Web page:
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A Forgotten Crisis: Arresting Wildlife Depletion in Asia

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Pattaya, Thailand, April 14, 2009 – In a major step forward, the ASEAN-Wildlife Enforcement Network (ASEAN-WEN) conference concluded on April 12 with strong commitments by Asian governments and international partners to coordinate enforcement efforts in a concerted effort to halt wildlife crime and habitat depletion.

The agreement came at a meeting, “A Forgotten Crisis: Arresting Wildlife Depletion through Strengthened Partnerships and Regional Cooperation,” that was held April 10-12 in Pattaya, Thailand.


ASEAN-WEN is the region’s largest environmental law-enforcement network. It links scores of environmental agencies, police organizations, customs bureaus and members of the judiciary from all 10 ASEAN member countries to share intelligence, conduct investigations, and train officers to combat wildlife trafficking and implement international and national laws regulating wildlife trade.

The Pattaya conference was hosted by the Government of Thailand and sponsored by the World Bank, ASEAN-WEN, the Save the Tiger Fund, TRAFFIC, the U.S. Agency for International Development, and the FREELAND Foundation.

With illegal trade in wildlife estimated at over $10 billion across Asia, second only to weapons and drug smuggling, participants at the conference made a call to action, with agreement on a new wildlife Manifesto, “Combating Wildlife Crime in Asia,” supported by ASEAN Secretary-General Surin Pitsuwan, Thailand Minister of Natural Resources and Environment H.E. Suwit Khunkitti, and World Bank President Robert Zoellick.

Mr. Zoellick, in his message said, “ASEAN members, other interested countries in Asia, and a powerful coalition of partners in civil society with strong support from the World Bank have come together today to tackle wildlife crime head on and to take smart steps – immediate steps – to coordinate a regional law enforcement response to protect endangered species and protect habitats. The tiger is one sad example of a threatened species that we must protect.  The World Bank has joined with other partners to help save the wild tigers of Asia, whose numbers have declined over the last century from 100,000 to less than 4,000. We congratulate the participants for these outcomes and thank the Government of Thailand for hosting this important event.”

A major effort by the World Bank is under way and gaining momentum, the Global
Tiger Initiative. It was launched last year by the Bank, the Smithsonian Institution, the Global Environment Facility, and the International Tiger Coalition, as an international collaborative platform dedicated to saving wild tigers and mainstreaming biodiversity. The delegates began preparations for the Year of the Tiger Summit in 2010 that will bring high-level political commitment to save the wild tigers, Asia’s religious and cultural icon, and the symbol of environmental sustainability.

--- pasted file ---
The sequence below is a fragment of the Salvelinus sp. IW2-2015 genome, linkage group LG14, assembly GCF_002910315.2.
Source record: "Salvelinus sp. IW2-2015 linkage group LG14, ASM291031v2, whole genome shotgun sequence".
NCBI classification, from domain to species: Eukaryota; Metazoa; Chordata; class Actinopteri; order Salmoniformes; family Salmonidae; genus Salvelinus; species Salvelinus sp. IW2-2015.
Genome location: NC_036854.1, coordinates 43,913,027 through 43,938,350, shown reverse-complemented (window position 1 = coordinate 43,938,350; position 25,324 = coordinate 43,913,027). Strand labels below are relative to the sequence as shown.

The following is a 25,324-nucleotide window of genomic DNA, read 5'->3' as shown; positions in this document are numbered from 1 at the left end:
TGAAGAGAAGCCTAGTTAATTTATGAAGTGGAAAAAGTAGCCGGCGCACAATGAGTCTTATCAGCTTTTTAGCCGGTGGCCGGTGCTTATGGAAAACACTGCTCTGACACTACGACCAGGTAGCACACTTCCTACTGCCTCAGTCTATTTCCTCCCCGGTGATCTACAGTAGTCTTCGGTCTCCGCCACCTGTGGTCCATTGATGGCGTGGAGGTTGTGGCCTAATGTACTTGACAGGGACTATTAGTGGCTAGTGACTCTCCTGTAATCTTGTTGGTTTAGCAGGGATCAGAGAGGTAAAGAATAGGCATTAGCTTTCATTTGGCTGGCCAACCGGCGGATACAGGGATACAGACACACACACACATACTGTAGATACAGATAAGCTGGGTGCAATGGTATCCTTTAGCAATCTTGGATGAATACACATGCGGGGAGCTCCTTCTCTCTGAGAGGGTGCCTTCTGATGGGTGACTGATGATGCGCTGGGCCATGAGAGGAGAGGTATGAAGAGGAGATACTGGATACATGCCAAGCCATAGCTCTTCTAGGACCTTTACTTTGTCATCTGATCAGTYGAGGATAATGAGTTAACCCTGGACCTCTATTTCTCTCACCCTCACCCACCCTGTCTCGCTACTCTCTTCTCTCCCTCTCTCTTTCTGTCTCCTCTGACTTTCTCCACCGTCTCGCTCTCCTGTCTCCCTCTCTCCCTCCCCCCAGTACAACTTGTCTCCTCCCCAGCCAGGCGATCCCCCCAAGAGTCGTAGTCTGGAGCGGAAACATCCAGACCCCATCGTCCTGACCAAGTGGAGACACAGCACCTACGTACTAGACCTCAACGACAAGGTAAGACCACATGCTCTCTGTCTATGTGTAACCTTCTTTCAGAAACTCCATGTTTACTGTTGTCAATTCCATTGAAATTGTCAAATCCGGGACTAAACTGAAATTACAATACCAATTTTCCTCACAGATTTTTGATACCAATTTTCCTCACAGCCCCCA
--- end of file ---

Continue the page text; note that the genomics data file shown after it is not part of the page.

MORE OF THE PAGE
Despite the efforts of individual governments and conservation organizations, wild tigers and many other endangered wildlife species are silently disappearing from the Asian landscape. Saving them requires a concerted multinational effort with support from top political leaders and international organizations. Since its inception in 2005, ASEAN-WEN has become a successful model for regional cooperation in transnational law enforcement on illegal wildlife trade.

The Secretary-General of ASEAN, Dr. Surin Pitsuwan, reflected on the achievements of this week's conference, saying, “We have a unique, diverse, and rich biodiversity that needs to be protected carefully. We must all work together to conserve our natural heritage. I commend the World Bank for its strong support to ASEAN-WEN to prevent and combat against the threat to the wildlife of ASEAN and Asia.”

Participants included ASEAN government delegations and representatives from about 20 countries, including 10 non-ASEAN countries, international organizations, and numerous NGOs active in wildlife and biodiversity preservation. They discussed and identified a series of factors which drive and encourage illegal trading. The Manifesto will help develop the Southeast Asia and South Asia wildlife enforcement networks into fully effective and sustainable platforms. These will have specially trained wildlife crime task forces within the national police forces and other enforcement agencies to track, monitor, investigate and share cross-border information and to stop illegal wildlife trade and arrest traffickers in the region.

“Just as the financial crisis has shown that our economies are all intricately related,
wildlife crime and its impacts are cross-border and global. All Asian countries, as well as non-Asian countries, must come together to solve this forgotten crisis,” said Thai Minister of Natural Resources and Environment Suwit in a statement. The ministry offered to set up a ministerial steering group of tiger range states this year. This is significant change and signals high-level political support for the recommendations of the Manifesto.   

The results of a new report, What’s Driving the Wildlife Trade?, were also presented at the workshop. The study, jointly conducted by TRAFFIC and the World Bank, reported on the economic and social drivers of wildlife trade in Cambodia, Indonesia, Laos and Vietnam.

Civil society groups applauded the Thai Government and World Bank for their pledges. “The Thai Ministry of Natural Resources and Environment and World Bank have done the right thing by listening to conservation stakeholders and taking their message to the highest levels in Asia,” said Kraisak Choonhavan, Chairman of FREELAND Foundation, “We now hope Asia's leaders will listen.”

 

Manifesto on Combating Wildlife Crime in Asia - Pattaya Workshop, April 2009

 

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